I’ve been reading a looooooot of textbooks lately on resilience and associated topics…..
- On GRIT as I have previously blogged about – passion and persistence towards long term goals.
- On Mental Toughness, which is a ‘short hand’ way of explaining why some people cope well under pressure and others seem to falter.
- On Resilience, particularly the work out of the University of Pennsylvania with Martin Seligman and the armed forces.
These related concepts give us great insights into measuring and developing these qualities and traits but I can’t help wondering what people did before they knew all this stuff? Before they had the pile of textbooks by their bed (maybe I’m just a nerd?).
This is all the more ironic given that, by many accounts, we are considered to be less resilient and experiencing more anxiety, depression and general existential unease than at any other time in recent history. Maybe we also have better measurement tools now?
My business partner; Sam and I talk with our clients about VUCA – coined by the American military to describe the Volatile, Uncertain, Complex and Ambiguous world we live in. Organisations are waiting for the next disruption to come along but don’t know from where it will come, when and with what speed. The possibilities to be blindsided are endless…
So yes we can argue that globalisation and the digital revolution are unleashing the highest level of exponential change ever. Let’s not forget however, how challenging it would have been to live through; the industrial revolution, two world wars and the great depression ….not to mention being a frontiersman in early American history (has anyone seen Revenant?).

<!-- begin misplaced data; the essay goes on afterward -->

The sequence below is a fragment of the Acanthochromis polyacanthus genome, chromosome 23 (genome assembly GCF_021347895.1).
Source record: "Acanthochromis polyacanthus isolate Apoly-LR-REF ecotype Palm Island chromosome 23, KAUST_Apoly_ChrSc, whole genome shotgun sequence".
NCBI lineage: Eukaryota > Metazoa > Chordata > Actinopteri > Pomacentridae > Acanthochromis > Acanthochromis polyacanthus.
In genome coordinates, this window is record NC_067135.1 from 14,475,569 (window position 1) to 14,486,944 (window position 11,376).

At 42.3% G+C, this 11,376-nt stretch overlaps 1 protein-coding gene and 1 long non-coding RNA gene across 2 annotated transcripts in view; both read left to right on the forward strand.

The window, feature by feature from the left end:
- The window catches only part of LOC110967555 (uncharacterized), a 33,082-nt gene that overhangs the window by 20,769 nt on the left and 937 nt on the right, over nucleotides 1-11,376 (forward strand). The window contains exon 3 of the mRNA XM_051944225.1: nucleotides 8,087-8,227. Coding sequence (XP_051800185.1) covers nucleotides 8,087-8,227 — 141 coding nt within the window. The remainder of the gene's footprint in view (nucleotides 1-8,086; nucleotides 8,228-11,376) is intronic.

So what are the lessons about grit, resilience and mental toughness that we can learn from history and in particular our own stories?
My Grandma Jean
I started pondering my paternal grandmother’s experience. She lost her sister in WWII and her husband shortly after. Her sister Dorothy “Bud” Elmes was one of the Australian nurses captured by the Japanese after the fall of Singapore and then lined up on Radji beach and shot. Vivien Bullwinkel was the only survivor. You can read about this in “On Radji Beach”, or experience it at the War Memorial in Canberra.
As if that wasn’t loss enough, her husband died shortly after his return from WW2. She then had to support herself and two children at a time when women weren’t educated or empowered to do so. I remember her insistence that my sister and I go to university and her lack of enthusiasm for my chosen profession of acting at the time.
What would she say of all my resilience books?
I think she might say read a good novel instead (though not Enid Blyton!). Coincidentally she later became the librarian of Wangaratta.
Then perhaps she’d say, “Well that’s all well and good sweetie but you just have to get on with it and make the best of the hand you are dealt… life isn’t easy”.
So what did my Grandma know that we have lost touch with – or perhaps swung the pendulum too far away from?
- Expectations that life would involve difficulty, loss and challenge – as well good things
- That hard work is involved in any worthwhile achievement
- That we can cope with difficult situations and don’t need to be “cotton wool-ed”
- An understanding of the old adage “service before self”
- That Helicopter parenting wasn’t doing anyone any favours.
What lessons have you learnt from your Grandparents?
And my favourite book on Resilience in honour of my grandma is by Anne Deveson with a definite narrative (not textbook) form.